Phyllis Chesler




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Phyllis Chesler

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born
in New York, The United States
gender
female

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April 2013


About this author

Phyllis Chesler is an Emerita Professor of Psychology and Women's Studies at City University of New York. She is a best- selling author, a legendary feminist leader, a psychotherapist and an expert courtroom witness. Dr. Chesler has published thousands of articles and, most recently, studies, about honor-related violence including honor killings. She has published many classic works such as Women and Madness, Mothers on Trial. The Battle for Children and Custody, and Woman's Inhumanity to Woman. She is about to publish her fifteenth book in October, 2013, titled An American Bride in Kabul.


Average rating: 3.63 · 1,591 ratings · 236 reviews · 25 distinct works · Similar authors
An American Bride in Kabul
3.16 of 5 stars 3.16 avg rating — 474 ratings — published 2013 — 6 editions
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Women and Madness
3.81 of 5 stars 3.81 avg rating — 332 ratings — published 1972 — 9 editions
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Woman's Inhumanity to Woman
3.83 of 5 stars 3.83 avg rating — 193 ratings — published 2002 — 8 editions
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Letters to a Young Feminist
3.84 of 5 stars 3.84 avg rating — 90 ratings — published 1997 — 2 editions
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The Death of Feminism: What...
3.52 of 5 stars 3.52 avg rating — 42 ratings — published 2005 — 2 editions
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The New Anti-Semitism: The ...
3.78 of 5 stars 3.78 avg rating — 23 ratings — published 2003 — 3 editions
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Mothers on Trial
4.0 of 5 stars 4.00 avg rating — 26 ratings — published 1985 — 9 editions
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With Child: A Diary of Moth...
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3.92 of 5 stars 3.92 avg rating — 12 ratings — published 1981 — 5 editions
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About Men
3.4 of 5 stars 3.40 avg rating — 10 ratings — published 1978 — 5 editions
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Patriarchy: Notes of an Exp...
3.67 of 5 stars 3.67 avg rating — 6 ratings — published 1994 — 2 editions
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More books by Phyllis Chesler…
And so, at long last, after thirty years, seven of which he spent in solitary confinementthe most barbaric of punishmentsJonathan Pollard will be pardoned and may live to breathe the air of freedom. I am overjoyed, apprehensive, enormously sad,
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Published on July 29, 2015 07:00

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Phyllis Chesler wrote a new blog post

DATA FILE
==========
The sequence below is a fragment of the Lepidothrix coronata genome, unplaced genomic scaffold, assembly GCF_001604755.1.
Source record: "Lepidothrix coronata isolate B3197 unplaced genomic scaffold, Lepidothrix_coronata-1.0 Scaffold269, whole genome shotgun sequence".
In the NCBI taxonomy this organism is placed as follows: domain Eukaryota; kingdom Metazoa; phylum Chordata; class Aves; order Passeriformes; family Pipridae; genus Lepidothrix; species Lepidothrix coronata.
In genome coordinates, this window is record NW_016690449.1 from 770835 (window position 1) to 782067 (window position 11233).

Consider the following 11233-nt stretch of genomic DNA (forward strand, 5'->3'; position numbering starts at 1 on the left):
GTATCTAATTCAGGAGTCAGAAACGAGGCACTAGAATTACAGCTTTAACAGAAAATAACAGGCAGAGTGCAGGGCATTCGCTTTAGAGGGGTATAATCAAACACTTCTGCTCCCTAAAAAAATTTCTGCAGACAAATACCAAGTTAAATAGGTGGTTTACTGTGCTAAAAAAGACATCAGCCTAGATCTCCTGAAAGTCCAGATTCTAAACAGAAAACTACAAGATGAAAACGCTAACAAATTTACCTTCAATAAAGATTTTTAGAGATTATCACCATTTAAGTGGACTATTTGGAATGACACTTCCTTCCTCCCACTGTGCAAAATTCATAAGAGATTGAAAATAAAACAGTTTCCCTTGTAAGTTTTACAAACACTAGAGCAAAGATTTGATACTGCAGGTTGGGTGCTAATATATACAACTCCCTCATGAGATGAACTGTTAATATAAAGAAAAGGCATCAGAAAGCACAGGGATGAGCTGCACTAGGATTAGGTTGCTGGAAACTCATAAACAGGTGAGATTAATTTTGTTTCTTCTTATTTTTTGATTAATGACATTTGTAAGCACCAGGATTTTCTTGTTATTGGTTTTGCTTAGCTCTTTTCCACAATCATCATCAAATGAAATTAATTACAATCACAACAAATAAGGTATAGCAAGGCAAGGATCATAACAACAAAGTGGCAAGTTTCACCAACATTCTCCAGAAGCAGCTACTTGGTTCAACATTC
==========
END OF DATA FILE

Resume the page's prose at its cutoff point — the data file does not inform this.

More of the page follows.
And so, at long last, after thirty years, seven of which he spent in solitary confinementthe most barbaric of punishmentsJonathan Pollard will be p... Read more of this blog post »
What role does religion play in your life?
Sponsored by: An American Bride in Kabul: A Memoir
An American Bride in Kabul A Memoir by Phyllis Chesler
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She voted for: western secularism defined my heritage
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More of Phyllis's books…
“Before I began research for this book I was not consciously aware that women were aggressive in indirect ways, that they gossiped and ostracized each other incessantly, and did not acknowledge their own envious and competitive feelings. I now understand that, in order to survive as a woman, among women, one must speak carefully, cautiously, neutrally, indirectly; one must pay careful attention to what more socially powerful women have to say before one speaks; one must learn how to flatter, manipulate, aree with, and appease them. And, if one is hurt or offended by another woman, one does not say so outright; one expresses it indirectly, by turning others against her.
Of course, I refuse to learn these "girlish" lessons.”
Phyllis Chesler, Woman's Inhumanity to Woman

“For most women, being seen, having others pay attention to you, is imagined and experienced as more desirable and more powerful than commanding an army or seizing control of the means of production and reproduction.”
Phyllis Chesler, Woman's Inhumanity to Woman

“The idea that women's strong attachments to each other are what make them so vulnerable is horrifying. I count my close friendships with a few girls that I know as one of the best things I have going for me right now. My love for them leaves me open to hurt, but ... all love does, or at least that's the cliche. Perhaps girls and women do come to love each other too quickly, or once they are trapped into appearing as though they love one another, they don't want to back out of it. That is probably true. But a fear of confrontation in relationships is the downside. The ability to love easily is a positive.”
Phyllis Chesler, Woman's Inhumanity to Woman
tags: women

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